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The Recent Stock Market Fluctuations and Retirement Income Adequacy

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  • Christian E. Weller

    ()
    (Center for American Progress)

Abstract

This paper analyzes the effect of wealth fluctuations on retirement income adequacy between 1992 and 2001. In addition, the paper estimates how financial wealth relative to income may develop in the medium to long-term. The average household was adequately prepared for retirement, even after the decline in the stock market, if it is assumed that retirement income needs fall in real terms with age. But if a fixed real level of consumption is considered for retirement income adequacy, the average household was more likely inadequately prepared for retirement, even after wealth increased dramatically in the late 1990s. Moreover, on average households can only expect to reach their peak wealth to income levels again within the next 10 to 20 years if increases in personal savings rates or rates of return are assumed. Without such changes, it is also unlikely that households will be able, on average, to reach an adequate level of retirement savings, assuming that their income needs in retirement do not decline in real terms.

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File URL: http://college.holycross.edu/RePEc/eej/Archive/Volume32/V32N1P67_81.pdf
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Bibliographic Info

Article provided by Eastern Economic Association in its journal Eastern Economic Journal.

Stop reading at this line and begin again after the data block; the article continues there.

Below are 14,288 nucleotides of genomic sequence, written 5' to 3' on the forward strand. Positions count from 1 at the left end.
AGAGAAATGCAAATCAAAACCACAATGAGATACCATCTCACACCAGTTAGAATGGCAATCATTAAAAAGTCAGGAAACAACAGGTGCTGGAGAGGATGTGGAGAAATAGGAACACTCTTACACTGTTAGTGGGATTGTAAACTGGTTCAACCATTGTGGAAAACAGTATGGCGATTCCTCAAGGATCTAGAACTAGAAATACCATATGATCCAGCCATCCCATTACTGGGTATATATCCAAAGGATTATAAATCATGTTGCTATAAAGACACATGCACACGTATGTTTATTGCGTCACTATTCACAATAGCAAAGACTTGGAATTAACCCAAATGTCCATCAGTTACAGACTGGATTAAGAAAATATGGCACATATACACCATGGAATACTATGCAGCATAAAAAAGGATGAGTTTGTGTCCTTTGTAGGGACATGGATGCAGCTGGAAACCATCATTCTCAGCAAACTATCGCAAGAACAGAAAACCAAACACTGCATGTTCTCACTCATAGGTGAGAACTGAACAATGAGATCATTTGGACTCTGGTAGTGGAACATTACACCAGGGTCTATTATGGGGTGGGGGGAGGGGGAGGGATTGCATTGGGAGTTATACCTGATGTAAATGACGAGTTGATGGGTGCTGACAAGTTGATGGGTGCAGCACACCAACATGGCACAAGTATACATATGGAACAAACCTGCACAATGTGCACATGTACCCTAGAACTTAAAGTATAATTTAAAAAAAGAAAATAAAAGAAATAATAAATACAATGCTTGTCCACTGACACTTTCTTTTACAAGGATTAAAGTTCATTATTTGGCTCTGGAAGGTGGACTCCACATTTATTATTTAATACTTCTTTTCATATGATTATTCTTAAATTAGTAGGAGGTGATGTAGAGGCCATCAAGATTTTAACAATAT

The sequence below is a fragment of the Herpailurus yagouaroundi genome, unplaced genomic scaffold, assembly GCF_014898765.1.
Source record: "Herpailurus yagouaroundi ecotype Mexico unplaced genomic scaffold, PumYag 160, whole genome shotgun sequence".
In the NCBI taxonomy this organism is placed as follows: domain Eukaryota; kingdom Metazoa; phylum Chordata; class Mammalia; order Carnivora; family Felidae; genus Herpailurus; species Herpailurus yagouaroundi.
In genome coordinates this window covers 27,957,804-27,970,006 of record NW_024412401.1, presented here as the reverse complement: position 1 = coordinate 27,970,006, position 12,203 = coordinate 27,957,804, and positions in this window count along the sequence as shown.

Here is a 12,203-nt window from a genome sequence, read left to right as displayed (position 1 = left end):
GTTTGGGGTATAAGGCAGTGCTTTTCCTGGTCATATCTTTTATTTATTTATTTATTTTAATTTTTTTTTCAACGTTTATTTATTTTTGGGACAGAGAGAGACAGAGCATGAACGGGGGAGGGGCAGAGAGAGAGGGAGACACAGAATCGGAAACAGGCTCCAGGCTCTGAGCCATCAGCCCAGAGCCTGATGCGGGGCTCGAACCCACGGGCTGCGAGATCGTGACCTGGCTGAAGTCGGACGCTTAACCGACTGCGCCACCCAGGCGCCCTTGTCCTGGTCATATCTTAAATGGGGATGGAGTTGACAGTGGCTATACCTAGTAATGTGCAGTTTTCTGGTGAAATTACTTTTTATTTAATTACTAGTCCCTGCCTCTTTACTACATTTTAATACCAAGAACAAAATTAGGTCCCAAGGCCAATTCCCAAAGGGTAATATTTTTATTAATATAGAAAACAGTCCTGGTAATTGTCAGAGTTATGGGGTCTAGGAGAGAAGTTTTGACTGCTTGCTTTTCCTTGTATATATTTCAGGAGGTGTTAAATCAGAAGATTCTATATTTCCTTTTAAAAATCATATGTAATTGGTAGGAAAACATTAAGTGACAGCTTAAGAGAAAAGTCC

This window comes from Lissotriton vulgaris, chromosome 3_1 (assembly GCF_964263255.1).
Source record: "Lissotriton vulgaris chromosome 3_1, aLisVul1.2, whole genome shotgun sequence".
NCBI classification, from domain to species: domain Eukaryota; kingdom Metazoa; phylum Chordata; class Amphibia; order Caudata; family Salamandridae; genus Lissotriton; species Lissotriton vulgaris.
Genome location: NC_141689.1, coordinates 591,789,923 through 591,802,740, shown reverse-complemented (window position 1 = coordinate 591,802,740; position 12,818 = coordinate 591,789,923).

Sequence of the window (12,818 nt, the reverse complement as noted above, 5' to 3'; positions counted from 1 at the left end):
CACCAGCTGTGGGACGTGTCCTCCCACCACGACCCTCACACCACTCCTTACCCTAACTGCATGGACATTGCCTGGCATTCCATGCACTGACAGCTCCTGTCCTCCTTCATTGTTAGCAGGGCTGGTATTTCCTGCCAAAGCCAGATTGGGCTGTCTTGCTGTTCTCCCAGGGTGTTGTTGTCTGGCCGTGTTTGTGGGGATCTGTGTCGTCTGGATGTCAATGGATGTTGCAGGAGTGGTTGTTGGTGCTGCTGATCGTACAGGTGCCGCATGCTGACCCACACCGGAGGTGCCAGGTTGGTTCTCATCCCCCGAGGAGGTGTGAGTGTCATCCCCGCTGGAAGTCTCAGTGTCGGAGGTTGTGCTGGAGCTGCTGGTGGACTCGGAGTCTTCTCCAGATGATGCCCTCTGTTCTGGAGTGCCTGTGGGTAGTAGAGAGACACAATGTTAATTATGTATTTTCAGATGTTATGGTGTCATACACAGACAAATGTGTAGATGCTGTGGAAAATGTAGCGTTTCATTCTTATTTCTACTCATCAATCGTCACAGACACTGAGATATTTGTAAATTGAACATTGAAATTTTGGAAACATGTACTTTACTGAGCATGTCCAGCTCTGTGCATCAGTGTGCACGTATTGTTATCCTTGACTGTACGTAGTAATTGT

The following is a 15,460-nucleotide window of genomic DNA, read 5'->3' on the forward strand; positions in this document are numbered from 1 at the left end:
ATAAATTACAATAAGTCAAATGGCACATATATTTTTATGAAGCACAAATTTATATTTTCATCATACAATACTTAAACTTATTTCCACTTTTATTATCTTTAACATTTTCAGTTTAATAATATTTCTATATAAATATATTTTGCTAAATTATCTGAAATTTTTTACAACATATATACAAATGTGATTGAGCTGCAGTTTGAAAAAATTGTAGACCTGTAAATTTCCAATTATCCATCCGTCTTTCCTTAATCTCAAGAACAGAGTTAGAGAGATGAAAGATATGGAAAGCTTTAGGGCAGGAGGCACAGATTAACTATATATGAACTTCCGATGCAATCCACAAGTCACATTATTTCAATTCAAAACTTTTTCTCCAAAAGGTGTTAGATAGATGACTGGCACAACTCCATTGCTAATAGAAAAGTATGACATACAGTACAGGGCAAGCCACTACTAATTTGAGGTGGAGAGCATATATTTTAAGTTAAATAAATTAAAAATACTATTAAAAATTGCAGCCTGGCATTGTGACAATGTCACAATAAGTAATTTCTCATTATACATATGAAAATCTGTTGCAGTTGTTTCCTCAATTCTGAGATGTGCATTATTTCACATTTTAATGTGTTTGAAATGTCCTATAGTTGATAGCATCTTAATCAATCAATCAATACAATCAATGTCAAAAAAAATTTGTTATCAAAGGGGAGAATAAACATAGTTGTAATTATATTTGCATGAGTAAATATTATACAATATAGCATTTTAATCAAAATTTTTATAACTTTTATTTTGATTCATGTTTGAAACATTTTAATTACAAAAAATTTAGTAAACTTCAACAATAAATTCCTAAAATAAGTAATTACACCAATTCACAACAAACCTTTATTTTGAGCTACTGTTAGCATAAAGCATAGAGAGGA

Volume (Year): 32 (2006)
Issue (Month): 1 (Winter)
Pages: 67-81

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Handle: RePEc:eej:eeconj:v:32:y:2006:i:1:p:67-81

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Postal: c/o Dr. Alexandre Olbrecht, The Anisfield School of Business 205, Ramapo College, 505 Ramapo Valley Road, Ramapo, New Jersey 07430, USA
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  1. Barsky, Robert B, et al, 1997. "Preference Parameters and Behavioral Heterogeneity: An Experimental Approach in the Health and Retirement Study," The Quarterly Journal of Economics, MIT Press, vol. 112(2), pages 537-79, May.
  2. James M. Poterba & Steven F. Venti & David A. Wise, 1996. "Personal Retirement Saving Programs and Asset Accumulation: Reconciling the Evidence," NBER Working Papers 5599, National Bureau of Economic Research, Inc.
  3. James M. Poterba & Steven F. Venti & David A. Wise, 1996. "How Retirement Saving Programs Increase Saving," Journal of Economic Perspectives, American Economic Association, vol. 10(4), pages 91-112, Fall.
  4. Eric M. Engen & William G. Gale, 2000. "The Effects of 401(k) Plans on Household Wealth: Differences Across Earnings Groups," NBER Working Papers 8032, National Bureau of Economic Research, Inc.
  5. Mirer, Thad W, 1979. "The Wealth-Age Relation among the Aged," American Economic Review, American Economic Association, vol. 69(3), pages 435-43, June.
  6. Robert B. Barsky & Miles S. Kimball & F. Thomas Juster & Matthew D. Shapiro, 1995. "Preference Parameters and Behavioral Heterogeneity: An Experimental Approach in the Health and Retirement Survey," NBER Working Papers 5213, National Bureau of Economic Research, Inc.
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